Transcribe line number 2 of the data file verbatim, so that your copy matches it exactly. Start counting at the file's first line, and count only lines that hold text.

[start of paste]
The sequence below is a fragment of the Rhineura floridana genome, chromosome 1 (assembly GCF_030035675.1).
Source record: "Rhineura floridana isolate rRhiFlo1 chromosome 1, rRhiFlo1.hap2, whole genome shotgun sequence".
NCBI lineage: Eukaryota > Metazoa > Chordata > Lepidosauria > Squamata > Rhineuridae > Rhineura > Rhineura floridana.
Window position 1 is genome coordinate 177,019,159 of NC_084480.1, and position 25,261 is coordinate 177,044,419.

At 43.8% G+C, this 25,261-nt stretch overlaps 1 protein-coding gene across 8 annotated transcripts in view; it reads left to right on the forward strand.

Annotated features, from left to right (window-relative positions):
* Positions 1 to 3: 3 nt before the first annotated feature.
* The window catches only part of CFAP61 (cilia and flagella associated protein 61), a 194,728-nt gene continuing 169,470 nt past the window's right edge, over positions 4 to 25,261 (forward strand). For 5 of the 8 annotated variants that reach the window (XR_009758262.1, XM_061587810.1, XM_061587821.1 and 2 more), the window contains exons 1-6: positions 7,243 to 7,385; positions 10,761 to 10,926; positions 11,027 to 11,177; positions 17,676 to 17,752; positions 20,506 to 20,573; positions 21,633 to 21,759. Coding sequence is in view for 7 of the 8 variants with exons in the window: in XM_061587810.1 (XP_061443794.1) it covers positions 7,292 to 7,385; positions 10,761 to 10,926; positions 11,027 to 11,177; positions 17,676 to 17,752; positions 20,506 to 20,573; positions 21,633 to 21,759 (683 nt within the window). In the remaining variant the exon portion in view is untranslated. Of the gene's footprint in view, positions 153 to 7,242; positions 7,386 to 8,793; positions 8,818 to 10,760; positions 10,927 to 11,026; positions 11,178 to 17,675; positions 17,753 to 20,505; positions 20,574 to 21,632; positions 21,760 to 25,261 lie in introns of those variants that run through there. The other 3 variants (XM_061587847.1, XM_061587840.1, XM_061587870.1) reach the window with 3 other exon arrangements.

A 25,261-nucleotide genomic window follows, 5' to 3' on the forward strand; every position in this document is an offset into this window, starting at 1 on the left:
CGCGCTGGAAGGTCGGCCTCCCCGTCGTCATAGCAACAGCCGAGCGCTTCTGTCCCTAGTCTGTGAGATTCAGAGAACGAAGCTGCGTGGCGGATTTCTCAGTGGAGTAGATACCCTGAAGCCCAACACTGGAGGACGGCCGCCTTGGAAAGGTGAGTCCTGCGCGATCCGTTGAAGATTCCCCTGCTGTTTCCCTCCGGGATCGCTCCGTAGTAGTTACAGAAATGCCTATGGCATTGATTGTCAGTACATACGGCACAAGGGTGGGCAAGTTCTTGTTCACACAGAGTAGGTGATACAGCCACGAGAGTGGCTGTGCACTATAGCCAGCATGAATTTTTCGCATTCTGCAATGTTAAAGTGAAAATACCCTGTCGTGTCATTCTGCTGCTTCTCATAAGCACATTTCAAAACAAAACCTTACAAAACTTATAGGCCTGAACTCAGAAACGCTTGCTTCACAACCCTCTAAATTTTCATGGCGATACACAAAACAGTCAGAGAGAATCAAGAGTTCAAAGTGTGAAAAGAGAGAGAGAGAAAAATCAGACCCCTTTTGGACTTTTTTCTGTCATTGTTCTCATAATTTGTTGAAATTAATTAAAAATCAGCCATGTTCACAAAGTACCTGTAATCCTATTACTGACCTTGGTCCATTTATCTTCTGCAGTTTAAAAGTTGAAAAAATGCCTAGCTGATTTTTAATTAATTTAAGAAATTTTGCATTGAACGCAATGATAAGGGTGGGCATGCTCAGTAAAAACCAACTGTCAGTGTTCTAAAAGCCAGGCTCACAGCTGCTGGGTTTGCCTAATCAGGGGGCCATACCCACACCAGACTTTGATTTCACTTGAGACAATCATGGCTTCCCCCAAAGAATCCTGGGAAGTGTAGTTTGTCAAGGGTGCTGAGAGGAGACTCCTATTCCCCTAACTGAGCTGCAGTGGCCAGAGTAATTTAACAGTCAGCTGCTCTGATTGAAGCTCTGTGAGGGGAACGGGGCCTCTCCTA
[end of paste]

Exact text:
Source record: "Rhineura floridana isolate rRhiFlo1 chromosome 1, rRhiFlo1.hap2, whole genome shotgun sequence".